When you were in graduate school and on your way to becoming a faculty member did your professors urge you to "stay current in your field?" Mine did. Good scholars, I was told, must read esteemed articles in important journals and notable monographs in their respective fields. Thorough knowledge of our subject is part of what it means to be a
professor: one who professes to be some degree of an expert in a chosen field.
However, we university faculty are under a double obligation when it comes to "staying current." We all have at least two "fields" for which we are responsible. There is the "field" of our particular scholarly interest, our teaching subject, but there is also the "field" of our teaching itself. To be an excellent teacher requires both strong content knowledge and a high degree of skill in classroom or online delivery.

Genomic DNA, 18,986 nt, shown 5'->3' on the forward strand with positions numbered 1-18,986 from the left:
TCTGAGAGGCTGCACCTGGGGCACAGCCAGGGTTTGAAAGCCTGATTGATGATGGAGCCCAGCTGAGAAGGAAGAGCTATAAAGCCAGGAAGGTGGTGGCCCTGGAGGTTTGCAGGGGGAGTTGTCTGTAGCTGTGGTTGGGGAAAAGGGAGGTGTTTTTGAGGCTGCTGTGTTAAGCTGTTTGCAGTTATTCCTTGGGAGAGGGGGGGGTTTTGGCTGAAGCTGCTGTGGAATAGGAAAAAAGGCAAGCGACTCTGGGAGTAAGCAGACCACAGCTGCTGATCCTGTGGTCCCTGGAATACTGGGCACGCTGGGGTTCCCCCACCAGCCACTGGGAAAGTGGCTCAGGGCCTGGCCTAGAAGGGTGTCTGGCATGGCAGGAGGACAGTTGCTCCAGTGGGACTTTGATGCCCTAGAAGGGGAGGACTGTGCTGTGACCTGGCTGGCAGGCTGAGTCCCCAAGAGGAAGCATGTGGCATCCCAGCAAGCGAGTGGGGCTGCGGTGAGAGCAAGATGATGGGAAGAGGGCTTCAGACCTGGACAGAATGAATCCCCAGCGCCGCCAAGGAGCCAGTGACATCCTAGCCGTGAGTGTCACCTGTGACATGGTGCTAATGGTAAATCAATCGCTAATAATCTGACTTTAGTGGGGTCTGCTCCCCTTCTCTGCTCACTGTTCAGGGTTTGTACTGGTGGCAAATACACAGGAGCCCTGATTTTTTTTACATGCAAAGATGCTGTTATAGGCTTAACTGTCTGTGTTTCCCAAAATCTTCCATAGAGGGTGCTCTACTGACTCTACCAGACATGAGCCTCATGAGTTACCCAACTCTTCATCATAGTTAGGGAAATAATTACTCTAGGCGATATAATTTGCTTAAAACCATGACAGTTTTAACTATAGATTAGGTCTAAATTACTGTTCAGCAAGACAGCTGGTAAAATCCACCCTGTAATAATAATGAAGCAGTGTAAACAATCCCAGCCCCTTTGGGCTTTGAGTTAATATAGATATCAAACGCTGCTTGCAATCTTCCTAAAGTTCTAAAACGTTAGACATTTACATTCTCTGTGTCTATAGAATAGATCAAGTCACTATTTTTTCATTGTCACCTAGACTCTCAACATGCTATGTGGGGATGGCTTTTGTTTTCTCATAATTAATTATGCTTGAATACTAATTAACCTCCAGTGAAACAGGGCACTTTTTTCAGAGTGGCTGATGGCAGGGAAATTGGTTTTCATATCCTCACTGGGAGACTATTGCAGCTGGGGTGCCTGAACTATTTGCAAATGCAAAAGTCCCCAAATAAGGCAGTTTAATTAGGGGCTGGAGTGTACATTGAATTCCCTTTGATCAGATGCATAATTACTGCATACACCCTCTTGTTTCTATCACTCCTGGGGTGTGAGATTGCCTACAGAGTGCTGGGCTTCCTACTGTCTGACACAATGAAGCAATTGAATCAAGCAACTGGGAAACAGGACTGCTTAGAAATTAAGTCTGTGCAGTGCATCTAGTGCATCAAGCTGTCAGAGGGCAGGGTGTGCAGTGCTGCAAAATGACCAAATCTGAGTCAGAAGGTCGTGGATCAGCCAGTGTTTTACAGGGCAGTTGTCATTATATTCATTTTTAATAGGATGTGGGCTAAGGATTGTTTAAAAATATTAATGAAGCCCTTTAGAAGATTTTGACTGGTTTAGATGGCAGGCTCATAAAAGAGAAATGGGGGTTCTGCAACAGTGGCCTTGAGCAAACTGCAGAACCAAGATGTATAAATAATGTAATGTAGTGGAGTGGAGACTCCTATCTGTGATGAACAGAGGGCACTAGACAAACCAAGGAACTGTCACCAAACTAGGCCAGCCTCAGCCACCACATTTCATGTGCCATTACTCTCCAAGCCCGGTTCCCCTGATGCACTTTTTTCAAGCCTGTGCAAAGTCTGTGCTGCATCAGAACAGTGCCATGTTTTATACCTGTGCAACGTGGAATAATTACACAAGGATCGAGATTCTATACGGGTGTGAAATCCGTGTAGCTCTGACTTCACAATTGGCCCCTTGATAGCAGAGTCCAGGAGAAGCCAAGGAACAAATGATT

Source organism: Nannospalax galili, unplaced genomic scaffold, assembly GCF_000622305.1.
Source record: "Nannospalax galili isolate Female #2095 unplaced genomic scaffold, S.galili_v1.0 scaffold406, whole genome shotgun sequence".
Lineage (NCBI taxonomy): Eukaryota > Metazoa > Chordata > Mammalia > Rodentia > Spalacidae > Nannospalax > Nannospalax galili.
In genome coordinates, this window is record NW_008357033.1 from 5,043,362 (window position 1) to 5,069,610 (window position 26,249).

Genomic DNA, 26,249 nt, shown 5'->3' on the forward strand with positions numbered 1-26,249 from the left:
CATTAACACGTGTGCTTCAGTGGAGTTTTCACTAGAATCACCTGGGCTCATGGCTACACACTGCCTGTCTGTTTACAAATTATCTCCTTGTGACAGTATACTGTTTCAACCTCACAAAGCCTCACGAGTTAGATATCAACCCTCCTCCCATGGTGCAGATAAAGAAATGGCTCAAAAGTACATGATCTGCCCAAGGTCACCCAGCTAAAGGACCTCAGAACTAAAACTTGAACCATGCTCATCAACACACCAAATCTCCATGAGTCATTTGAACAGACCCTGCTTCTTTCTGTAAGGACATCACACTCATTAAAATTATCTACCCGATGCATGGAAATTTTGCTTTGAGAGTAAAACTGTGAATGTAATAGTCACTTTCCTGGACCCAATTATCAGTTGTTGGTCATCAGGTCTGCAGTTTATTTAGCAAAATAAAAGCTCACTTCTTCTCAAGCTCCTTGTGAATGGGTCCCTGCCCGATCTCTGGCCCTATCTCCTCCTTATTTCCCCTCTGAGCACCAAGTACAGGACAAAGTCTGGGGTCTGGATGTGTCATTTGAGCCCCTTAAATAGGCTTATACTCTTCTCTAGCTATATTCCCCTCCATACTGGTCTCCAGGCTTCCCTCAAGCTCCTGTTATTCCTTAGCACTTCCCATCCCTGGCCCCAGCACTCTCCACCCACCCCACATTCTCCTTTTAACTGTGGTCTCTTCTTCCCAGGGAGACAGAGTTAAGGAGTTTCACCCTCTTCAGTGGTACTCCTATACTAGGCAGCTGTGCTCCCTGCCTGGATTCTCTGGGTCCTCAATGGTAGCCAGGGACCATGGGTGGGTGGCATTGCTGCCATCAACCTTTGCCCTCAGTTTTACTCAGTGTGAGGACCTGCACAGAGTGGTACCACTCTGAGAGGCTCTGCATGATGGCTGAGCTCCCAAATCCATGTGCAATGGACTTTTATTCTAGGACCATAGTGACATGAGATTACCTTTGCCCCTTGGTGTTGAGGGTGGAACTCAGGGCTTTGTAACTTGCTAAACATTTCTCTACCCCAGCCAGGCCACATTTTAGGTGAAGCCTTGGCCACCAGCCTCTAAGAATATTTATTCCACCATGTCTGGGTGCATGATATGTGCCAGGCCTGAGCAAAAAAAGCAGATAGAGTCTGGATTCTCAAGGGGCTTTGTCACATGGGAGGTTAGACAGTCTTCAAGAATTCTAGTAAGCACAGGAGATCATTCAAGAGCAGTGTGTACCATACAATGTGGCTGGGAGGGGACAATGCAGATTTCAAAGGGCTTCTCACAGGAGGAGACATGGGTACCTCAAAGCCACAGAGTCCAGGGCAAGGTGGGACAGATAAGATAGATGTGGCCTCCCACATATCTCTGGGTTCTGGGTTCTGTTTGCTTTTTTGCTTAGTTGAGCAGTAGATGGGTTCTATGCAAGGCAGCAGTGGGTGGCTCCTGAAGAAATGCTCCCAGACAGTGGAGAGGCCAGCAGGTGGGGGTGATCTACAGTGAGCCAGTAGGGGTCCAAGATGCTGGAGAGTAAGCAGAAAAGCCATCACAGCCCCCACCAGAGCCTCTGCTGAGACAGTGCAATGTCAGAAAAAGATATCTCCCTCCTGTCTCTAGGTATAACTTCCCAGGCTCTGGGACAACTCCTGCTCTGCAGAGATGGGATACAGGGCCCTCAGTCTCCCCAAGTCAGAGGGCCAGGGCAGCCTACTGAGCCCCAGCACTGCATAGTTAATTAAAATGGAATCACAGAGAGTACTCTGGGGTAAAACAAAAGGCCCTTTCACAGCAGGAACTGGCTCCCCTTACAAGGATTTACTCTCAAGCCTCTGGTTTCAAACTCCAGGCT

It seems hard enough to stay current in our academic field, though. Finding the additional time to read about the scholarship of teaching and learning can be a daunting task. One strategy is to commit to reading at least one book a year on the subject of teaching and learning. Over the course of a career, this could add up to a substantial number of volumes. My personal practice is to try to read at least two books (one "new" and one "classic") on teaching and learning each year.
I'd like to commend one "classic" work for you to investigate;
The Art of Teaching by Gilbert Highet. Highet was a popular professor of Classics at Columbia University. His book discusses the personality of the teacher, the teacher's methods and examples of great teachers and their students. It is a book with a general approach and focuses in on the methodology of teaching. As he put it, his book is about "not
what should be taught, but
how the teaching can be best done."
If you are interested in reading more, Camden Carroll Library has a copy of the book in the Main Collection, at 371.3 H638A. Happy reading!
– Christopher Beckham, Teaching Ambassador, College of Education